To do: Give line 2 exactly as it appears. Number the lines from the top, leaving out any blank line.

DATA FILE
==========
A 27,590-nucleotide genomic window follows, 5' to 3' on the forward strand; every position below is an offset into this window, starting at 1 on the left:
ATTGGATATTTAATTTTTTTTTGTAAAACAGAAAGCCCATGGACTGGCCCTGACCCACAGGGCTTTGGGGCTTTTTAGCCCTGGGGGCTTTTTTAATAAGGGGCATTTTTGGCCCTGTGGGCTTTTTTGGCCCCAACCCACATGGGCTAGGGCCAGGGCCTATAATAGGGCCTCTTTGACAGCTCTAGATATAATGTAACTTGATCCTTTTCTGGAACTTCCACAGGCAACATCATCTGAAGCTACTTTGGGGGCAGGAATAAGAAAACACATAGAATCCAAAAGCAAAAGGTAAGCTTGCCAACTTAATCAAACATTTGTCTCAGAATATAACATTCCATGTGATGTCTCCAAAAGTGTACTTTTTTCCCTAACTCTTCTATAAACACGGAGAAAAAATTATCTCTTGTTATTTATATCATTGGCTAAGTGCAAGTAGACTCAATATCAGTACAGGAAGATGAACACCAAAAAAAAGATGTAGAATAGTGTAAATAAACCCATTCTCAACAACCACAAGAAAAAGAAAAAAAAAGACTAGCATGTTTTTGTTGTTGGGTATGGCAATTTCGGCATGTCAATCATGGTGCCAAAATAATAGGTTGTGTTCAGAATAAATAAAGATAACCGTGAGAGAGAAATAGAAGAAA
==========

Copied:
ATTGGATATTTAATTTTTTTTTGTAAAACAGAAAGCCCATGGACTGGCCCTGACCCACAGGGCTTTGGGGCTTTTTAGCCCTGGGGGCTTTTTTAATAAGGGGCATTTTTGGCCCTGTGGGCTTTTTTGGCCCCAACCCACATGGGCTAGGGCCAGGGCCTATAATAGGGCCTCTTTGACAGCTCTAGATATAATGTAACTTGATCCTTTTCTGGAACTTCCACAGGCAACATCATCTGAAGCTACTTTGGGGGCAGGAATAAGAAAACACATAGAATCCAAAAGCAAAAGGTAAGCTTGCCAACTTAATCAAACATTTGTCTCAGAATATAACATTCCATGTGATGTCTCCAAAAGTGTACTTTTTTCCCTAACTCTTCTATAAACACGGAGAAAAAATTATCTCTTGTTATTTATATCATTGGCTAAGTGCAAGTAGACTCAATATCAGTACAGGAAGATGAACACCAAAAAAAAGATGTAGAATAGTGTAAATAAACCCATTCTCAACAACCACAAGAAAAAGAAAAAAAAAGACTAGCATGTTTTTGTTGTTGGGTATGGCAATTTCGGCATGTCAATCATGGTGCCAAAATAATAGGTTGTGTTCAGAATAAATAAAGATAACCGTGAGAGAGAAATAGAAGAAA